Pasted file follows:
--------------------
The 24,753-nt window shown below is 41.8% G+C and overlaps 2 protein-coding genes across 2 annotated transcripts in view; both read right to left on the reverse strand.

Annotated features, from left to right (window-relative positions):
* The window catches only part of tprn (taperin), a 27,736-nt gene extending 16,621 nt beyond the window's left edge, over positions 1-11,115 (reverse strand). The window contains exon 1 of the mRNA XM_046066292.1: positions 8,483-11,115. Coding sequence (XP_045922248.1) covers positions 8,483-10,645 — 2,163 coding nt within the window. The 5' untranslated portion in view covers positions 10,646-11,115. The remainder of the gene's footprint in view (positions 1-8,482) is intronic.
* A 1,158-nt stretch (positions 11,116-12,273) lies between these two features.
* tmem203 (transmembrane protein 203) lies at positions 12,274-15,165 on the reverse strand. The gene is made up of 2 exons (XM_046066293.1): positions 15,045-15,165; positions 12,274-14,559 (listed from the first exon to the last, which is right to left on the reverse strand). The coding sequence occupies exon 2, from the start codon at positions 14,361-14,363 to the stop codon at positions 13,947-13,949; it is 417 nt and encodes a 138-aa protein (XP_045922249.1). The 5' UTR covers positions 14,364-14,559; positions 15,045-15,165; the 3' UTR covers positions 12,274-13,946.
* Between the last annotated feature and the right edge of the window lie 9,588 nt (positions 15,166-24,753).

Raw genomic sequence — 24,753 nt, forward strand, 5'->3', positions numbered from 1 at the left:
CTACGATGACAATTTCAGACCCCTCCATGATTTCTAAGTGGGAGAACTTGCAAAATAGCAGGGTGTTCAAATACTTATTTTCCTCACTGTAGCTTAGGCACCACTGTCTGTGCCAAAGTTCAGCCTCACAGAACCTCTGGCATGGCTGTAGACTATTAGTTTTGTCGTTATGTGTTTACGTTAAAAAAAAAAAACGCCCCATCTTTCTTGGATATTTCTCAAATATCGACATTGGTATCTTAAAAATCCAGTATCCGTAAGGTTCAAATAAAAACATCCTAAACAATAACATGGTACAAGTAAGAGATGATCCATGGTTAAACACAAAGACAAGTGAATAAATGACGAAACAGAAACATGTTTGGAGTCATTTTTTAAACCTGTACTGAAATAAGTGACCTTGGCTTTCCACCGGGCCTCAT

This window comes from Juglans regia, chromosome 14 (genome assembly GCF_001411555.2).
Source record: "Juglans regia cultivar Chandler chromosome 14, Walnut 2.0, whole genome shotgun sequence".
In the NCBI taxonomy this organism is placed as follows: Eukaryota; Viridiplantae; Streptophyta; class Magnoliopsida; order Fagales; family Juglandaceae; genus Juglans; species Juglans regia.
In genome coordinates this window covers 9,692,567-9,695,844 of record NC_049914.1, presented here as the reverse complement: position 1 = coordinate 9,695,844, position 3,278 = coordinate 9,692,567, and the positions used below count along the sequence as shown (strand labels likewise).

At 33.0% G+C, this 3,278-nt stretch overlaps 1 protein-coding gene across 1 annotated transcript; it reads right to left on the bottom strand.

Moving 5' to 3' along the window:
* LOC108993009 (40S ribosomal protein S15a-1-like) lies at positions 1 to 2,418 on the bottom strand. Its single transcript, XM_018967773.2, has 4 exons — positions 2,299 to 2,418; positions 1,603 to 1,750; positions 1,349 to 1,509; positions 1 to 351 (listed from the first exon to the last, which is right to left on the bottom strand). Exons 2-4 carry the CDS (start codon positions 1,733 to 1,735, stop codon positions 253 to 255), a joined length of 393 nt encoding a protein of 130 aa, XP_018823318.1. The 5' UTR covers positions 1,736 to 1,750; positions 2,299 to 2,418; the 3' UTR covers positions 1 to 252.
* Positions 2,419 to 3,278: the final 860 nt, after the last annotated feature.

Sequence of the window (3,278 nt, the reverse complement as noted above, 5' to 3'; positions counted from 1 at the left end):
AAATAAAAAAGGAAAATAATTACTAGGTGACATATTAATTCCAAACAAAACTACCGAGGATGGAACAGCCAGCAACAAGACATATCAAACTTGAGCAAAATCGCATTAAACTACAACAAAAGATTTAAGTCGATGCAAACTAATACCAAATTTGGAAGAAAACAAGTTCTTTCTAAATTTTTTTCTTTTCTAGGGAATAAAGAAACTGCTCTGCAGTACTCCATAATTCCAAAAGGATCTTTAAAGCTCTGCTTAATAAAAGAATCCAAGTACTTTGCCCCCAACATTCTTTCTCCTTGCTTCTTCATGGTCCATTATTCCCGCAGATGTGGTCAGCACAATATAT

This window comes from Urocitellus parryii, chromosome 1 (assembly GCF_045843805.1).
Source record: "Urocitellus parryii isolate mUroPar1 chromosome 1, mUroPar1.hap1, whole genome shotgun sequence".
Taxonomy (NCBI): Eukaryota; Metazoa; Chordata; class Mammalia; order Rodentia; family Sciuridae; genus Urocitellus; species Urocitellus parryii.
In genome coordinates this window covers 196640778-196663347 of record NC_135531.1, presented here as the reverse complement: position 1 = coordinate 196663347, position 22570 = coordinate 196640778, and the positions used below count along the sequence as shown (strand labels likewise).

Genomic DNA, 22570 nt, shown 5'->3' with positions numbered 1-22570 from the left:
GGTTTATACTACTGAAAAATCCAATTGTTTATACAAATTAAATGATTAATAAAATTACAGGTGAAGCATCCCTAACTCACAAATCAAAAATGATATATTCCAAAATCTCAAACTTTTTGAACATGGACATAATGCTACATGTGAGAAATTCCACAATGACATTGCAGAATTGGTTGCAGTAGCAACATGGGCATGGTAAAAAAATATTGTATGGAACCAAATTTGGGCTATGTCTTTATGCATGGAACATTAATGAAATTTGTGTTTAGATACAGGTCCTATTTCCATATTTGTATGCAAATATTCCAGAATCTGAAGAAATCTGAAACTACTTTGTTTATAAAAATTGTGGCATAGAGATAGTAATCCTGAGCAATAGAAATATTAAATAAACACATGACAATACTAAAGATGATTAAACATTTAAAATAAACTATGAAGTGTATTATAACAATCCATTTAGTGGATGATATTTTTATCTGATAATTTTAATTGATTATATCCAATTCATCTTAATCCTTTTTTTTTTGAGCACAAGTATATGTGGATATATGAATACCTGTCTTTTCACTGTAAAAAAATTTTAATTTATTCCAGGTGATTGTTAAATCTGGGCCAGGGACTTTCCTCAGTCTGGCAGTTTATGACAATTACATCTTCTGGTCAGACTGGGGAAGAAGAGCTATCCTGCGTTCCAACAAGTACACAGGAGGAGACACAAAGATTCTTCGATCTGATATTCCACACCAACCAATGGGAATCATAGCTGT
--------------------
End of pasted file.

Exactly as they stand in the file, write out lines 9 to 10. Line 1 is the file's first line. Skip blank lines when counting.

This window comes from Juglans regia, chromosome 14 (genome assembly GCF_001411555.2).
Source record: "Juglans regia cultivar Chandler chromosome 14, Walnut 2.0, whole genome shotgun sequence".